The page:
Helen M. Schenck and Edith S. French, As Executrices of the Estate of James S. Busselle, Deceased, Appellants, v. Walter F. Going, Jr., and Eleanor T. Going, Individually and As Trustees Under an Alleged Trust Dated May 30, 1951; and v. F. W. Post No. 3137 As Intervening Party Defendant, Appellees, 237 F.2d 251 (4th Cir. 1956)

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US Court of Appeals for the Fourth Circuit - 237 F.2d 251 (4th Cir. 1956) Argued October 9, 1956
Decided October 11, 1956

Thomas E. McCutchen, Columbia, S. C. (Whaley & McCutchen, Columbia, S. C., on the brief), for appellants.

Charles B. Elliott, Columbia, S. C. (Fred D. Townsend, Columbia, S. C., on the brief), for appellees Walter F. Going, Jr., and Eleanor T. Going.

Luther M. Lee, Columbia, S. C., for appellee V. F. W. Post No. 3137.

Before PARKER, Chief Judge, SOPER, Circuit Judge, and BRYAN, District Judge.


This is an appeal from a judgment for defendants in an action to set aside a trust indenture executed by one James S. Busselle, which was attacked on the grounds of mental incapacity, undue influence and revocation. The case was heard at length before a Special Master, appointed by the court, who found that Mr. Busselle was mentally capable of understanding and executing the trust indenture and that no fraud or undue influence was exercised upon him in connection with its execution. The case was reviewed by the District Judge, who overruled exceptions to the report of the Special Master and confirmed the report.

There is nothing in the record which would justify us in disturbing the concurrent findings of the Special Master and the District Judge upon what are pure questions of fact sustained by ample testimony. The trust indenture was not subject to revocation and there was no evidence of fraud or undue influence. Mr. Busselle was an aged man and the evidence establishes that he unquestionably suffered at times from mental weakness and aberration. On the other hand there was abundant evidence, including the evidence of reputable physicians and the probate judge of the county, that he possessed sufficient mental capacity at the time of the execution of the trust indenture to understand the nature and quality of the act in which he was engaging and its effect upon his property and upon those who were the natural objects of his bounty. The indenture itself was not an unreasonable one, but made provision for his support in his old age, for a minor gift to a veterans' organization in which he was interested and for the education of children of certain of his relatives with remainder to these children if the funds were not used for their education. The instrument was drafted by a reputable attorney who was named as a trustee and who received nothing under the instrument except the usual compensation for services to be rendered as trustee. The rule applicable was well stated by the Supreme Court of South Carolina in Du Bose v. Kell, 90 S.C. 196, 71 S.E. 371, 376, as follows:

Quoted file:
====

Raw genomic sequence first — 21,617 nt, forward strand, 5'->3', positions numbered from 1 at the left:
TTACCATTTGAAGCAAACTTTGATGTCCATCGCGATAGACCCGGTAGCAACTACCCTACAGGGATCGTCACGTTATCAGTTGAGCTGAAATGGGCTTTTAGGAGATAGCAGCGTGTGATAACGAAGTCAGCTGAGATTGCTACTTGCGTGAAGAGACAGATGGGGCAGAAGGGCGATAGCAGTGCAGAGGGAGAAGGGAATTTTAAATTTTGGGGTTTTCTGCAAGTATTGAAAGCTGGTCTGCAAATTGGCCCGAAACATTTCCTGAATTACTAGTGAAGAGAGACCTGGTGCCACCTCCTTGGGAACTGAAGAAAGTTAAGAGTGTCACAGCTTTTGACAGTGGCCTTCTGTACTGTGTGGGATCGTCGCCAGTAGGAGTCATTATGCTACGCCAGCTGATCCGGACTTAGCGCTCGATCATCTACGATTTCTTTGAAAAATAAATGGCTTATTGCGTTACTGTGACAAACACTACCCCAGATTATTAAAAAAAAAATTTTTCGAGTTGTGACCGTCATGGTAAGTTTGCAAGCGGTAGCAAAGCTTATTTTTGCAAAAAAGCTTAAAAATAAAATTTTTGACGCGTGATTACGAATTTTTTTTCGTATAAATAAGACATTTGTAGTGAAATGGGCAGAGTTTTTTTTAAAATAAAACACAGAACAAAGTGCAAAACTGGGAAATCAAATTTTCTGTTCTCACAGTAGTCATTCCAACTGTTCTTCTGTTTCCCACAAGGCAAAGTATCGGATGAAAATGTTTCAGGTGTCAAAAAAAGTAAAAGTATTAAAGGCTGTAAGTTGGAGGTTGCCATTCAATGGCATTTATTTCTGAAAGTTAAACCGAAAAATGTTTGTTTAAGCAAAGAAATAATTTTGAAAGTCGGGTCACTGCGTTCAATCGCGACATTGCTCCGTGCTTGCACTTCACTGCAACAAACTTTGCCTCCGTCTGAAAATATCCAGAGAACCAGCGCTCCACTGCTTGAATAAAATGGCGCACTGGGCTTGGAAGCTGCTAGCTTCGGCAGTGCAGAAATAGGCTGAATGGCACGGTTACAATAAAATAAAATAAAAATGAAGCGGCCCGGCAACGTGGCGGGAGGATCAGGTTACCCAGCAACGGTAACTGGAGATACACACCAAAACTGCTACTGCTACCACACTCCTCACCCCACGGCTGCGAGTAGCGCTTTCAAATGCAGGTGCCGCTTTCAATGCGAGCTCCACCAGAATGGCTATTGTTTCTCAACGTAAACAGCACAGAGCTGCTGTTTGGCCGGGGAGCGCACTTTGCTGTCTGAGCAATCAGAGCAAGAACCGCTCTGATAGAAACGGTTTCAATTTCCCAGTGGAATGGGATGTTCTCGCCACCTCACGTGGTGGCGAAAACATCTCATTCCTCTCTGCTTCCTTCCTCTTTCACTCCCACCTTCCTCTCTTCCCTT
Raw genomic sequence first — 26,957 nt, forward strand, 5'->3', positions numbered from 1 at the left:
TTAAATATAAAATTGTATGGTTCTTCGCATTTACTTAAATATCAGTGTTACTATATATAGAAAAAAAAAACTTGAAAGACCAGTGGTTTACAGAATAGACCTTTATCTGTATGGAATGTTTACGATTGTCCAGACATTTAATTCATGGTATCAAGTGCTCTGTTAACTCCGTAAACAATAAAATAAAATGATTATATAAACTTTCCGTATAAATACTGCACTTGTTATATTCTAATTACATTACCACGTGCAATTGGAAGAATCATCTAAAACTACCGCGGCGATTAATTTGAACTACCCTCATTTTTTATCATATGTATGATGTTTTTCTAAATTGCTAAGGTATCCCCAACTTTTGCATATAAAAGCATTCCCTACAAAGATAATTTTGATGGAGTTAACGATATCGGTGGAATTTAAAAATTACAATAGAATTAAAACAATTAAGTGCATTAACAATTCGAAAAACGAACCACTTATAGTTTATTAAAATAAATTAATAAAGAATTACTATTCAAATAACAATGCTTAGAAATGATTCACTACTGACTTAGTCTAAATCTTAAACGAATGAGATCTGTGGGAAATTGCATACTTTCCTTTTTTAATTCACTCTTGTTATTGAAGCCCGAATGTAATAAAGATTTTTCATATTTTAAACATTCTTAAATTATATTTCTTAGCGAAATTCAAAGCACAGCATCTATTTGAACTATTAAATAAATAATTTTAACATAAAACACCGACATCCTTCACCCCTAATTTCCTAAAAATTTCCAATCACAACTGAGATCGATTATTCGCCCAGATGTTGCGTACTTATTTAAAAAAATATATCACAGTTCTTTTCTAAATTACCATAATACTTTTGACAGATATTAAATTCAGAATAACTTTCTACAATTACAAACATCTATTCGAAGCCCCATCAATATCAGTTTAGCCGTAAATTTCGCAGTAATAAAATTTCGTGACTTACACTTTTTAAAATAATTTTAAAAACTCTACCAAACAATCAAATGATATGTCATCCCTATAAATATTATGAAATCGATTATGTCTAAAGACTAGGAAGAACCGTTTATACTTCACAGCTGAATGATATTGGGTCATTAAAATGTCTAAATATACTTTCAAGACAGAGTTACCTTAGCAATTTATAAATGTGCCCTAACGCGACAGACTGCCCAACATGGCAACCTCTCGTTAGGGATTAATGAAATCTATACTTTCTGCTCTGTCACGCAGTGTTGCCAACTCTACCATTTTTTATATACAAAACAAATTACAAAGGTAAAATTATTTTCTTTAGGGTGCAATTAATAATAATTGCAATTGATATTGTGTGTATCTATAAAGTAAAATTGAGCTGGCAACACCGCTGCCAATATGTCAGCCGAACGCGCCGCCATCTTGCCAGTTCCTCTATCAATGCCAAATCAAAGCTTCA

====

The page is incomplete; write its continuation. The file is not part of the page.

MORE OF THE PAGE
"`In order to render a deed void upon the ground of the mental incapacity of the grantor, it must appear that there was on his or her part such mental infirmity as to render him or her incapable of understanding the nature of the act. The test is not whether the grantor's mental powers were impaired, but whether, at the very time of the execution of the deed, he had sufficient capacity to understand in a reasonable manner the nature and effect of the act which he was performing. Mere infirmity of mind or body, not amounting to an incapacity to understand the nature and consequence of the act done, will not render a person incapable of executing a valid deed. Nor will monomania or delusion existing in the mind of the grantor affect the validity of a deed, unless it be such as to actually influence his mind in the very transaction in question by rendering him incapable of appreciating the true nature and effect of the particular act in controversy.'"

It is not without significance in the case that the plaintiff Edith French accepted from Mr. Busselle a deed conveying to her his home in New York some months after the trust indenture was executed and that the will under which she and her co-plaintiff are acting as executrices of Mr. Brusselle and are claiming the residue of his property was executed more than a year and nine months after the execution of the trust indenture. If he was competent to execute the deed and will under which they are claiming, it is difficult to see under the evidence why he should not be held competent to execute the trust indenture.